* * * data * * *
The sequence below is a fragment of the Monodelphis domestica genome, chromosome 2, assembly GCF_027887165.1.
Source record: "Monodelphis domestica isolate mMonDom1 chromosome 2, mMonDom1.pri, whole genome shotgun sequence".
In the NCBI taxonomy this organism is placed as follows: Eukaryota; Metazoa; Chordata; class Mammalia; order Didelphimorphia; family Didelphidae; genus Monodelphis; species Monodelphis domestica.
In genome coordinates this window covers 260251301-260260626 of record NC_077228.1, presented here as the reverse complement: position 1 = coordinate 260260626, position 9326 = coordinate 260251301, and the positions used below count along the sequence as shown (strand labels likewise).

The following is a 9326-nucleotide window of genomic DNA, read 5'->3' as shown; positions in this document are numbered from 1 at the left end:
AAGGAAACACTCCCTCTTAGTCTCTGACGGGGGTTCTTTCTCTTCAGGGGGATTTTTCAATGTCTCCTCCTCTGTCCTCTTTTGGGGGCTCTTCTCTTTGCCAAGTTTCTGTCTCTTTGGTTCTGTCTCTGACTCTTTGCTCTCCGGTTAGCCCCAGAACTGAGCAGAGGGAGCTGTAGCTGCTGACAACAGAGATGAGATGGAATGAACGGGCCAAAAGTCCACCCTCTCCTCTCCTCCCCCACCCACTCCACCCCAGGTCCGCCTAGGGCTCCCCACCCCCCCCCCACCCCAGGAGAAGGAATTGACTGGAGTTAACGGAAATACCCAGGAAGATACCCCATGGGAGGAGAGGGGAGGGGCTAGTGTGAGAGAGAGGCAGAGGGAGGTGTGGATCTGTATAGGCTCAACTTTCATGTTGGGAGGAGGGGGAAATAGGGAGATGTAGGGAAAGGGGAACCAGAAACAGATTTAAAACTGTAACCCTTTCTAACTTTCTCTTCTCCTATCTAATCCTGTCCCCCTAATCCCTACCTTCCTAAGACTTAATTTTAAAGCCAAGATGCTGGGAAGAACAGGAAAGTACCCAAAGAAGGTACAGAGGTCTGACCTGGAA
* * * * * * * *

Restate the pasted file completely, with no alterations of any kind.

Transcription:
The sequence below is a fragment of the Monodelphis domestica genome, chromosome 2, assembly GCF_027887165.1.
Source record: "Monodelphis domestica isolate mMonDom1 chromosome 2, mMonDom1.pri, whole genome shotgun sequence".
In the NCBI taxonomy this organism is placed as follows: Eukaryota; Metazoa; Chordata; class Mammalia; order Didelphimorphia; family Didelphidae; genus Monodelphis; species Monodelphis domestica.
In genome coordinates this window covers 260251301-260260626 of record NC_077228.1, presented here as the reverse complement: position 1 = coordinate 260260626, position 9326 = coordinate 260251301, and the positions used below count along the sequence as shown (strand labels likewise).

The following is a 9326-nucleotide window of genomic DNA, read 5'->3' as shown; positions in this document are numbered from 1 at the left end:
AAGGAAACACTCCCTCTTAGTCTCTGACGGGGGTTCTTTCTCTTCAGGGGGATTTTTCAATGTCTCCTCCTCTGTCCTCTTTTGGGGGCTCTTCTCTTTGCCAAGTTTCTGTCTCTTTGGTTCTGTCTCTGACTCTTTGCTCTCCGGTTAGCCCCAGAACTGAGCAGAGGGAGCTGTAGCTGCTGACAACAGAGATGAGATGGAATGAACGGGCCAAAAGTCCACCCTCTCCTCTCCTCCCCCACCCACTCCACCCCAGGTCCGCCTAGGGCTCCCCACCCCCCCCCCACCCCAGGAGAAGGAATTGACTGGAGTTAACGGAAATACCCAGGAAGATACCCCATGGGAGGAGAGGGGAGGGGCTAGTGTGAGAGAGAGGCAGAGGGAGGTGTGGATCTGTATAGGCTCAACTTTCATGTTGGGAGGAGGGGGAAATAGGGAGATGTAGGGAAAGGGGAACCAGAAACAGATTTAAAACTGTAACCCTTTCTAACTTTCTCTTCTCCTATCTAATCCTGTCCCCCTAATCCCTACCTTCCTAAGACTTAATTTTAAAGCCAAGATGCTGGGAAGAACAGGAAAGTACCCAAAGAAGGTACAGAGGTCTGACCTGGAA